Introduction to Python Programming/Python Programming - Installing Python

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Chapter 2. Installing Python

Here in this chapter, I will tell you about installing Python on your local machine. There are two versions of Python available from the main Python website namely the Python 2.7.XXXX and Python 3.0.XXX. I prefer to use, teach Python 2.7.XXX versions. In this book, I will be talking, and writing about Python 2.7.XXX. What’s the difference, one may questions. There are differences between the two versions with syntax and a few other minor changes.

Coming to the question, which Python is right for you?

Python like any other open source software is a constantly evolving where the users from all over the world are contributing, making and updating features. There is a board of members that vote on a particular feature and decide whether the feature needs to be integrated or not. The documentation that acts as the supporting is constantly evolving at the same time. So decide on which one you want to use depending on your preferences and evaluations.

That said, it’s more than enough that you know one of these either versions, knowing one will make it a breeze to know the other versions. Just keep that in mind, and start talking Python.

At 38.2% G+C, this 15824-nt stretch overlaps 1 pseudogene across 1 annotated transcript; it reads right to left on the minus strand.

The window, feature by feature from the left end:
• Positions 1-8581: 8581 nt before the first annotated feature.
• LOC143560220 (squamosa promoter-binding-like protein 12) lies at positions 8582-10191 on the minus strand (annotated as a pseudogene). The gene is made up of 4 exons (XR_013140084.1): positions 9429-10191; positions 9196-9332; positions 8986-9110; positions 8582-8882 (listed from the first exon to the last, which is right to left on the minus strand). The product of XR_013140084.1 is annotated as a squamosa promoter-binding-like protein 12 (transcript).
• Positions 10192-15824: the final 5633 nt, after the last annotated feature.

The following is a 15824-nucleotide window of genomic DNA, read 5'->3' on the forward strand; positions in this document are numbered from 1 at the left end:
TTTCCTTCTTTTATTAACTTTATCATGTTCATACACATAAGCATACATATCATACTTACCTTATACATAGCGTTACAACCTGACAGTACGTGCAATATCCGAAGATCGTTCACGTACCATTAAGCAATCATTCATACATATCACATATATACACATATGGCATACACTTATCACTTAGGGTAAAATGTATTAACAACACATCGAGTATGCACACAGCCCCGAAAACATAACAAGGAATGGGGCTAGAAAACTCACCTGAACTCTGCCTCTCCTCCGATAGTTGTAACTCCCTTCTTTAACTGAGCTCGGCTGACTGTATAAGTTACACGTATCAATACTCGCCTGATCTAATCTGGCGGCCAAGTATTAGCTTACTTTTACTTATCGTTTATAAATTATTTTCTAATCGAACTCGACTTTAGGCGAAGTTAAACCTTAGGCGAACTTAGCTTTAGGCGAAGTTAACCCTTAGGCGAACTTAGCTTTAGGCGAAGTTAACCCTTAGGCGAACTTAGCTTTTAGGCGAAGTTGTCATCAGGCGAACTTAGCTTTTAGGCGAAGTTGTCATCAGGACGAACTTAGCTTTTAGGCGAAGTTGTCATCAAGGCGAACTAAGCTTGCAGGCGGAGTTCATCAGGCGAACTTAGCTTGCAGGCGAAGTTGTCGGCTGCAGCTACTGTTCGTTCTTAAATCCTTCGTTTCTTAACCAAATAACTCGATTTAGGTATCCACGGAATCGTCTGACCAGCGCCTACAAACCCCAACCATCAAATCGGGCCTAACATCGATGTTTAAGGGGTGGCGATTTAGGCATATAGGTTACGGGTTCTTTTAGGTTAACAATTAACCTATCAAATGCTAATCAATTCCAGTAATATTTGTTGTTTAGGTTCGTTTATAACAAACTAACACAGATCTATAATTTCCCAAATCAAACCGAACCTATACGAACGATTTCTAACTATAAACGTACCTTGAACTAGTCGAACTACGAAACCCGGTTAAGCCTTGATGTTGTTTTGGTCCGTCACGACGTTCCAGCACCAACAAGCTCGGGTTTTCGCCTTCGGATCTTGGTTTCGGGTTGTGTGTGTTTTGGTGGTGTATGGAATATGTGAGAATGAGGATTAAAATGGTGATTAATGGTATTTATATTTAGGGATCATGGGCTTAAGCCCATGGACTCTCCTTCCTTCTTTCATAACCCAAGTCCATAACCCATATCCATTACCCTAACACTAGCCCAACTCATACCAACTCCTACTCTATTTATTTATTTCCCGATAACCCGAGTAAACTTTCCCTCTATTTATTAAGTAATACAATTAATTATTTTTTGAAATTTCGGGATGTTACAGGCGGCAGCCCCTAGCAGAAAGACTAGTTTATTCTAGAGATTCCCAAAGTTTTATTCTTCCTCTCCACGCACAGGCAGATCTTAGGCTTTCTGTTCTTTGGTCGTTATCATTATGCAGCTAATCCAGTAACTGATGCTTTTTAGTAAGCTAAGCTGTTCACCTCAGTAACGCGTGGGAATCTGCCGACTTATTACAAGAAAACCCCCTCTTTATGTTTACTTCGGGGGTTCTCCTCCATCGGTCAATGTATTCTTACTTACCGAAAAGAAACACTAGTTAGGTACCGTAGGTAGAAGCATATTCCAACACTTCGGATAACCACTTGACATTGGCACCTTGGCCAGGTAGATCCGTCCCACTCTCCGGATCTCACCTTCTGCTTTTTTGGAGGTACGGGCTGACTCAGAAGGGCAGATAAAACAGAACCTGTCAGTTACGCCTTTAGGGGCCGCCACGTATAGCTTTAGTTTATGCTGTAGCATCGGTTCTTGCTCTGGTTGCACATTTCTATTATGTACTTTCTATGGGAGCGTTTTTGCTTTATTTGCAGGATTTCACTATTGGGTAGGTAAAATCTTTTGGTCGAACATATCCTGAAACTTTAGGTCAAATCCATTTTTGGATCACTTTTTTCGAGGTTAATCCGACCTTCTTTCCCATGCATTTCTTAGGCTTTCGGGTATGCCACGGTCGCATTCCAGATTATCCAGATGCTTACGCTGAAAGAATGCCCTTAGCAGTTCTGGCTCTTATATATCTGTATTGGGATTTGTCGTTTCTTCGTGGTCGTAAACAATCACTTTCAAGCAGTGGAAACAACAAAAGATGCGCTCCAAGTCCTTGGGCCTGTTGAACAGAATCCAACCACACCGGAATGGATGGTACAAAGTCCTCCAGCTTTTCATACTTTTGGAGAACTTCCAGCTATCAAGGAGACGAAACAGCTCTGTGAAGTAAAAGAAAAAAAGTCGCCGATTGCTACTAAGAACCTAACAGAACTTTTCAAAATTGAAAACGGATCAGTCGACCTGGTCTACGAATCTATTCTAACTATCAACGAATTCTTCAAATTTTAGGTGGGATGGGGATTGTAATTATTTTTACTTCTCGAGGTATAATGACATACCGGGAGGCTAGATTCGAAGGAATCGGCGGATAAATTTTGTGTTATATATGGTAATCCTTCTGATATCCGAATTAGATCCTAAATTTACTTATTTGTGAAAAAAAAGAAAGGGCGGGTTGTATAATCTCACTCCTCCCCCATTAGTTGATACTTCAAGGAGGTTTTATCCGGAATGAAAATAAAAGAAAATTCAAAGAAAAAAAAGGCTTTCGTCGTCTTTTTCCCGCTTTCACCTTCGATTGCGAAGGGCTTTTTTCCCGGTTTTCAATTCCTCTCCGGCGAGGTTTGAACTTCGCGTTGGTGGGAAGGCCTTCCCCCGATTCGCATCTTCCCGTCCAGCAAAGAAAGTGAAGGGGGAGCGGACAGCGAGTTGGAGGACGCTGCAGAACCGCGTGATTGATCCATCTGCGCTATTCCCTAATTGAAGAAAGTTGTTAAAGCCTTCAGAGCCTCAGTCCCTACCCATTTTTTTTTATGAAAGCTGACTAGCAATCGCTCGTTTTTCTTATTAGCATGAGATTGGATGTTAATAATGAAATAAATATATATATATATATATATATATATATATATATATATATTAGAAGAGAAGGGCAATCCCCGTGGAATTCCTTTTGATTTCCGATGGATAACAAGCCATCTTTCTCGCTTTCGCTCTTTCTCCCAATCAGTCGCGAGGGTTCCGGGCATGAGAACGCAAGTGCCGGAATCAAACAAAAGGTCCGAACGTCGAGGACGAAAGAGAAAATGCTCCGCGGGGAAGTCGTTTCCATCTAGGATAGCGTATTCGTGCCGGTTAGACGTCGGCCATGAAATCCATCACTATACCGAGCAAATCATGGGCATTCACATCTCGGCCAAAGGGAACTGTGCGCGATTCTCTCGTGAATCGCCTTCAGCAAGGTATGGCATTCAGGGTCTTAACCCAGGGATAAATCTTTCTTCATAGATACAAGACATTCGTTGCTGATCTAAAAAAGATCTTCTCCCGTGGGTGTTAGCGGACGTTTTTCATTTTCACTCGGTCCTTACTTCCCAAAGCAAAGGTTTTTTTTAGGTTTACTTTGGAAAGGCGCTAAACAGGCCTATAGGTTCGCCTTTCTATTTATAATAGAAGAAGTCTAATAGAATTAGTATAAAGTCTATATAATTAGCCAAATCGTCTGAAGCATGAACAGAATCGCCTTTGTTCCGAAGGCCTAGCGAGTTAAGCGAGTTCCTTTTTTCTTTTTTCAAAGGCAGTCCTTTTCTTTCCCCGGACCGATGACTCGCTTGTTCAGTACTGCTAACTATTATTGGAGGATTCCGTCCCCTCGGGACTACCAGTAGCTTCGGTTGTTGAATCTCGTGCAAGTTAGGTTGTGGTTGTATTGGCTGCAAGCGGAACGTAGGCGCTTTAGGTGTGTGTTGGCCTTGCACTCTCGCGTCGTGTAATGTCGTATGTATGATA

After deciding which version of Python to learn, the first thing you need to do with Python is install it.

2.1. Installing version of Python

After you have decided which version of Python to learn, you need to install it. Linux and Mac OSX machines come with preinstalled Python packages so you need not worry about installing. Run the command terminal and type in the keyword python, and the machine will tell you if you have Python installed or not. Go figure that, Good luck with that!

Since I have only a windows machine, I will guide you through installing Python on windows machine. Go figure

As a matter of fact, Windows does not come with Python pre installed. Go ahead and download the version of Python software that you want to use from the Python official website.

Installing Python from Python dot org 1. Download the latest Python Windows installer by going to http://www.python.org/ftp/python/ and selecting the highest version number listed, then downloading the .exe installer. 2. Double-click the installer, Python-2.xxx.yyy.exe. The name will depend on the version of Python available when you read this. 3. Make sure that you have the administrative rights on the machine that you are working on. 4. Step through the installer program. 5. Some of the features can be removed from the installation in case you do not have enough space on your hard disk. 6. Python will be installed with all the proper files and extensions. 7. After the installation is complete, close the installer and select Start->Programs->Python 2.7->IDLE (Python GUI). You'll see something like the following, which is a sample shot from my machine: